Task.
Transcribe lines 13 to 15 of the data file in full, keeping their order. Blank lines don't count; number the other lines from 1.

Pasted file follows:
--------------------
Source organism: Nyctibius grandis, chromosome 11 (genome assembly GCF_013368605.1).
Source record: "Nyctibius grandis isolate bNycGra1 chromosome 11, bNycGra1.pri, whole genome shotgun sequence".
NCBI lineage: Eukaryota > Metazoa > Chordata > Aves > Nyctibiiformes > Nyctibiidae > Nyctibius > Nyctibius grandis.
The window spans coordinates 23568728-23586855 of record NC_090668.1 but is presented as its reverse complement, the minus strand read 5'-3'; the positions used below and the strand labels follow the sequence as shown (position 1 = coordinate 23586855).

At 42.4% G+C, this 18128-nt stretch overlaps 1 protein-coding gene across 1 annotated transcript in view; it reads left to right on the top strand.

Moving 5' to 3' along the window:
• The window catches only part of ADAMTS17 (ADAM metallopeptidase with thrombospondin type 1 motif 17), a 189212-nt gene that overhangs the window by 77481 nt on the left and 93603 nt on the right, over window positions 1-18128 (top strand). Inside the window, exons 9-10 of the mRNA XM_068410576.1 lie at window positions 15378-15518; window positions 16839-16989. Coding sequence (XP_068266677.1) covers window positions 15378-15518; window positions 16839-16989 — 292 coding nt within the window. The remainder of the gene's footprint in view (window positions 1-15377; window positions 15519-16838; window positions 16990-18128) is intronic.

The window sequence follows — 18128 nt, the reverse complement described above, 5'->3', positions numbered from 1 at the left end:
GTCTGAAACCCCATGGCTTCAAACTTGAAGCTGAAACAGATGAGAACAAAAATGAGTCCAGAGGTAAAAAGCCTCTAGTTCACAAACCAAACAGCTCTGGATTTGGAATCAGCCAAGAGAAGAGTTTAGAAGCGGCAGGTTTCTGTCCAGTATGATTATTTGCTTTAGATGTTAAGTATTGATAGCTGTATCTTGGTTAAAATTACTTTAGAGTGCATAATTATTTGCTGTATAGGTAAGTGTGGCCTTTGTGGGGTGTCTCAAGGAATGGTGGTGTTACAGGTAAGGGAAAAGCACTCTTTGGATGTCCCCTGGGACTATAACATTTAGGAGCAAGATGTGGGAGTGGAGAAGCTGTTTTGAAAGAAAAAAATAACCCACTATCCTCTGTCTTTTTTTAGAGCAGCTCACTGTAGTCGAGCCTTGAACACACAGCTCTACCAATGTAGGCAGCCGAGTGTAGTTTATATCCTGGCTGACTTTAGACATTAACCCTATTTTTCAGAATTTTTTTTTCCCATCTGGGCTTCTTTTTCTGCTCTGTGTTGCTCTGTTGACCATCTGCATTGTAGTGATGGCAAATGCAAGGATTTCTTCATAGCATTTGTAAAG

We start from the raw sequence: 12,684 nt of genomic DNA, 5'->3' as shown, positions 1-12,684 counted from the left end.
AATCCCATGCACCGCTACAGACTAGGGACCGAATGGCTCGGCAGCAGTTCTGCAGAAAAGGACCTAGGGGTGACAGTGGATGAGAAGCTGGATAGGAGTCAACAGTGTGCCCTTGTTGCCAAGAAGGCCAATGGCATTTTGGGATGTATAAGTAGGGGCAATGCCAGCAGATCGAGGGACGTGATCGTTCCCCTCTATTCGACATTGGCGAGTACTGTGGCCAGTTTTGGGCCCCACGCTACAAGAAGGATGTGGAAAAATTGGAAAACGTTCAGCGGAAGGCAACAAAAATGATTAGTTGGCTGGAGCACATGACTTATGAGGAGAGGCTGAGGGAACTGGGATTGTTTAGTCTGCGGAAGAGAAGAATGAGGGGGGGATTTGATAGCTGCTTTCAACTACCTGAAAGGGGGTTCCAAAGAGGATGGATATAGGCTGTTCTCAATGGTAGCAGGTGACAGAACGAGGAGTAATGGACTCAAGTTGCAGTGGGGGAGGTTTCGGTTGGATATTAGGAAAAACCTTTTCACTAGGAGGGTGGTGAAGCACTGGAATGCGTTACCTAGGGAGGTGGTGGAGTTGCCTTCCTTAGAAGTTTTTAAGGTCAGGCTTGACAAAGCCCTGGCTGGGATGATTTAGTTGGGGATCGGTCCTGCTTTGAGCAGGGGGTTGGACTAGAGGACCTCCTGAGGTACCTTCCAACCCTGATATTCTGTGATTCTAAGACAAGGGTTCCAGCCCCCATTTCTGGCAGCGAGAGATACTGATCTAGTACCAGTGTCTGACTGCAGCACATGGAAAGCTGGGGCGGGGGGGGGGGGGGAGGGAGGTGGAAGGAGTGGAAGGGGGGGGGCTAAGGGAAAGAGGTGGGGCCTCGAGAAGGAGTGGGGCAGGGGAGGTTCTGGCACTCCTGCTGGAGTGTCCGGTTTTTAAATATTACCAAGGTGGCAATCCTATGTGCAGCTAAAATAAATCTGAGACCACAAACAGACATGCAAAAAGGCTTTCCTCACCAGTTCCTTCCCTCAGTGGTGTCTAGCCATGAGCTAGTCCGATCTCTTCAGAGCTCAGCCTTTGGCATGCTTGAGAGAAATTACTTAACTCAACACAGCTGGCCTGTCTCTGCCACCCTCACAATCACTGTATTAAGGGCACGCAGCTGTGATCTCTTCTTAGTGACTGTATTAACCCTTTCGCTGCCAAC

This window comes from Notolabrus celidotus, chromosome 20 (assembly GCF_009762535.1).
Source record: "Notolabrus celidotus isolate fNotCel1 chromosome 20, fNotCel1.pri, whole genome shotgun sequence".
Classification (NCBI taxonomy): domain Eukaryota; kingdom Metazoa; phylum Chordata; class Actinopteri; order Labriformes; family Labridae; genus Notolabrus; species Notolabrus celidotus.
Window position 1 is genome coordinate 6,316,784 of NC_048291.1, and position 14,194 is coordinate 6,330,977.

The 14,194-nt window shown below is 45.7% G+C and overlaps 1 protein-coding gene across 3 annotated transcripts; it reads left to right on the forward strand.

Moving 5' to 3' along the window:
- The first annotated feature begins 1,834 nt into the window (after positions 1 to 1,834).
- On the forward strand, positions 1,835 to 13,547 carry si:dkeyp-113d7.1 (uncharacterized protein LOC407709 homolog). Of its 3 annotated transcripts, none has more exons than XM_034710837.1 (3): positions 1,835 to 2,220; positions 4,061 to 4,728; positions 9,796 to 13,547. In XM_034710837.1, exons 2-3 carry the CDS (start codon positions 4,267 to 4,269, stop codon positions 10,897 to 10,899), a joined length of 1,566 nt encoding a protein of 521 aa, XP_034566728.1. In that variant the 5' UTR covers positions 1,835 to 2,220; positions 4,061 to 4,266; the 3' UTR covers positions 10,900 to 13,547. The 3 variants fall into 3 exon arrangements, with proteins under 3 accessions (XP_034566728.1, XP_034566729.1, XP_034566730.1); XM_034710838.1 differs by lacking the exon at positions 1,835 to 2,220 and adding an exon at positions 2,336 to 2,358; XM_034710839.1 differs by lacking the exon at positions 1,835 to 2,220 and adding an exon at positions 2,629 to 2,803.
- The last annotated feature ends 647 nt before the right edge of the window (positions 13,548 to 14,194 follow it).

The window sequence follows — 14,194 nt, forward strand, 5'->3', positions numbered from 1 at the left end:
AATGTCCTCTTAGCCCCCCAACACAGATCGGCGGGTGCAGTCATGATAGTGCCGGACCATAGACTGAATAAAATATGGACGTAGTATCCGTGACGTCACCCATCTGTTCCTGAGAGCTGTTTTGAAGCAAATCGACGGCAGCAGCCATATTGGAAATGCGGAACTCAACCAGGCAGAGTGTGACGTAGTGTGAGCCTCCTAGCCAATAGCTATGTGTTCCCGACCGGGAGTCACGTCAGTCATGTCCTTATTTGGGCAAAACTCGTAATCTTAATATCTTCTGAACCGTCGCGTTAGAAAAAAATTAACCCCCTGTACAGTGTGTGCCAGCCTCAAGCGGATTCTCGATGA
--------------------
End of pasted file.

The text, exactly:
Source record: "Notolabrus celidotus isolate fNotCel1 chromosome 20, fNotCel1.pri, whole genome shotgun sequence".
Classification (NCBI taxonomy): domain Eukaryota; kingdom Metazoa; phylum Chordata; class Actinopteri; order Labriformes; family Labridae; genus Notolabrus; species Notolabrus celidotus.
Window position 1 is genome coordinate 6,316,784 of NC_048291.1, and position 14,194 is coordinate 6,330,977.